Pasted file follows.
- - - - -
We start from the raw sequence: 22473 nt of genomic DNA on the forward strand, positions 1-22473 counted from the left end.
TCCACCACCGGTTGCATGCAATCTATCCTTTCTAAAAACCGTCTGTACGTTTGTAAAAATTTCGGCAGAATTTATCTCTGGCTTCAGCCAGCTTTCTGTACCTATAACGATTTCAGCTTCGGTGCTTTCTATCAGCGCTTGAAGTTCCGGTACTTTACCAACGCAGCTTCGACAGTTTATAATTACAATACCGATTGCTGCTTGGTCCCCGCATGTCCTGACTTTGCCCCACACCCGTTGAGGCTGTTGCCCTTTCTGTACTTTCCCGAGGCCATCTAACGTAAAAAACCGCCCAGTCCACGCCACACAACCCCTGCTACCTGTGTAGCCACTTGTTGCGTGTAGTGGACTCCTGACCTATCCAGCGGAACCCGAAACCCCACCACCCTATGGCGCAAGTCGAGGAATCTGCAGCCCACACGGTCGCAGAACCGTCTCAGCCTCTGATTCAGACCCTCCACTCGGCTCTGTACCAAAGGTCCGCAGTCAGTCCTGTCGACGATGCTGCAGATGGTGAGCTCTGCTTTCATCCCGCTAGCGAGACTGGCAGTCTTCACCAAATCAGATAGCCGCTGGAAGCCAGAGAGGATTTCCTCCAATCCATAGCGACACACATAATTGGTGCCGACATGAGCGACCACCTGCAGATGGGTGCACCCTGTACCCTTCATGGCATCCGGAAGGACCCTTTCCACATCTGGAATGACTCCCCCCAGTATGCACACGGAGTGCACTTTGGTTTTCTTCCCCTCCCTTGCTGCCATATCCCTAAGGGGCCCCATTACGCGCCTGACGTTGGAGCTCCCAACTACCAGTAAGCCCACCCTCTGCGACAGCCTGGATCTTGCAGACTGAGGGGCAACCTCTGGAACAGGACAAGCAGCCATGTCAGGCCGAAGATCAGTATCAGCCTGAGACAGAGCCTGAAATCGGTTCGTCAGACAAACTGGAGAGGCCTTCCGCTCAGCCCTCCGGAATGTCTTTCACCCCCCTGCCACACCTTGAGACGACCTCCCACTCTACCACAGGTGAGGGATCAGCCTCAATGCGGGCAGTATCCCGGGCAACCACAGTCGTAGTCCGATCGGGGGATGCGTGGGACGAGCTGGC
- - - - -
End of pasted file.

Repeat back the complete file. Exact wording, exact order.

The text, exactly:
We start from the raw sequence: 22473 nt of genomic DNA on the forward strand, positions 1-22473 counted from the left end.
TCCACCACCGGTTGCATGCAATCTATCCTTTCTAAAAACCGTCTGTACGTTTGTAAAAATTTCGGCAGAATTTATCTCTGGCTTCAGCCAGCTTTCTGTACCTATAACGATTTCAGCTTCGGTGCTTTCTATCAGCGCTTGAAGTTCCGGTACTTTACCAACGCAGCTTCGACAGTTTATAATTACAATACCGATTGCTGCTTGGTCCCCGCATGTCCTGACTTTGCCCCACACCCGTTGAGGCTGTTGCCCTTTCTGTACTTTCCCGAGGCCATCTAACGTAAAAAACCGCCCAGTCCACGCCACACAACCCCTGCTACCTGTGTAGCCACTTGTTGCGTGTAGTGGACTCCTGACCTATCCAGCGGAACCCGAAACCCCACCACCCTATGGCGCAAGTCGAGGAATCTGCAGCCCACACGGTCGCAGAACCGTCTCAGCCTCTGATTCAGACCCTCCACTCGGCTCTGTACCAAAGGTCCGCAGTCAGTCCTGTCGACGATGCTGCAGATGGTGAGCTCTGCTTTCATCCCGCTAGCGAGACTGGCAGTCTTCACCAAATCAGATAGCCGCTGGAAGCCAGAGAGGATTTCCTCCAATCCATAGCGACACACATAATTGGTGCCGACATGAGCGACCACCTGCAGATGGGTGCACCCTGTACCCTTCATGGCATCCGGAAGGACCCTTTCCACATCTGGAATGACTCCCCCCAGTATGCACACGGAGTGCACTTTGGTTTTCTTCCCCTCCCTTGCTGCCATATCCCTAAGGGGCCCCATTACGCGCCTGACGTTGGAGCTCCCAACTACCAGTAAGCCCACCCTCTGCGACAGCCTGGATCTTGCAGACTGAGGGGCAACCTCTGGAACAGGACAAGCAGCCATGTCAGGCCGAAGATCAGTATCAGCCTGAGACAGAGCCTGAAATCGGTTCGTCAGACAAACTGGAGAGGCCTTCCGCTCAGCCCTCCGGAATGTCTTTCACCCCCCTGCCACACCTTGAGACGACCTCCCACTCTACCACAGGTGAGGGATCAGCCTCAATGCGGGCAGTATCCCGGGCAACCACAGTCGTAGTCCGATCGGGGGATGCGTGGGACGAGCTGGC